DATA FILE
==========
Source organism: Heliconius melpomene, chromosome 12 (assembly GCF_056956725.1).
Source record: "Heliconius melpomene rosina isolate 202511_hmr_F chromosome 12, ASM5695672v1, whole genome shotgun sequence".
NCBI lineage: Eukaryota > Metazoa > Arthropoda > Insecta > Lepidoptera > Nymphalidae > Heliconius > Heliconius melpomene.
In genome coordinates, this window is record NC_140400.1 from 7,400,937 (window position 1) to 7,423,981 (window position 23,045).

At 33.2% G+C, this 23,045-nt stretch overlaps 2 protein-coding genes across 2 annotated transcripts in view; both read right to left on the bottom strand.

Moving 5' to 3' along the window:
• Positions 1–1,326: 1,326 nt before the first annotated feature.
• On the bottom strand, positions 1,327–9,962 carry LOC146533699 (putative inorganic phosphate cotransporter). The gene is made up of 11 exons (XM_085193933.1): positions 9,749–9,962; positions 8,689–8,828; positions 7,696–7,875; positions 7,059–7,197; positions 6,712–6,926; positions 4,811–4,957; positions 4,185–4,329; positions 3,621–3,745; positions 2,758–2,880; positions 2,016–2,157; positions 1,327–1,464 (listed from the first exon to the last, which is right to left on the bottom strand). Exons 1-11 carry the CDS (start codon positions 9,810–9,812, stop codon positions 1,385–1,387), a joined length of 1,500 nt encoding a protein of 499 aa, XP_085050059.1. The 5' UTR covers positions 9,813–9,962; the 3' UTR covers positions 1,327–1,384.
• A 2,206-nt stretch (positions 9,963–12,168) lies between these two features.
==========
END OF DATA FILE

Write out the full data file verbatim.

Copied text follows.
Source organism: Heliconius melpomene, chromosome 12 (assembly GCF_056956725.1).
Source record: "Heliconius melpomene rosina isolate 202511_hmr_F chromosome 12, ASM5695672v1, whole genome shotgun sequence".
NCBI lineage: Eukaryota > Metazoa > Arthropoda > Insecta > Lepidoptera > Nymphalidae > Heliconius > Heliconius melpomene.
In genome coordinates, this window is record NC_140400.1 from 7,400,937 (window position 1) to 7,423,981 (window position 23,045).

At 33.2% G+C, this 23,045-nt stretch overlaps 2 protein-coding genes across 2 annotated transcripts in view; both read right to left on the bottom strand.

Moving 5' to 3' along the window:
• Positions 1–1,326: 1,326 nt before the first annotated feature.
• On the bottom strand, positions 1,327–9,962 carry LOC146533699 (putative inorganic phosphate cotransporter). The gene is made up of 11 exons (XM_085193933.1): positions 9,749–9,962; positions 8,689–8,828; positions 7,696–7,875; positions 7,059–7,197; positions 6,712–6,926; positions 4,811–4,957; positions 4,185–4,329; positions 3,621–3,745; positions 2,758–2,880; positions 2,016–2,157; positions 1,327–1,464 (listed from the first exon to the last, which is right to left on the bottom strand). Exons 1-11 carry the CDS (start codon positions 9,810–9,812, stop codon positions 1,385–1,387), a joined length of 1,500 nt encoding a protein of 499 aa, XP_085050059.1. The 5' UTR covers positions 9,813–9,962; the 3' UTR covers positions 1,327–1,384.
• A 2,206-nt stretch (positions 9,963–12,168) lies between these two features.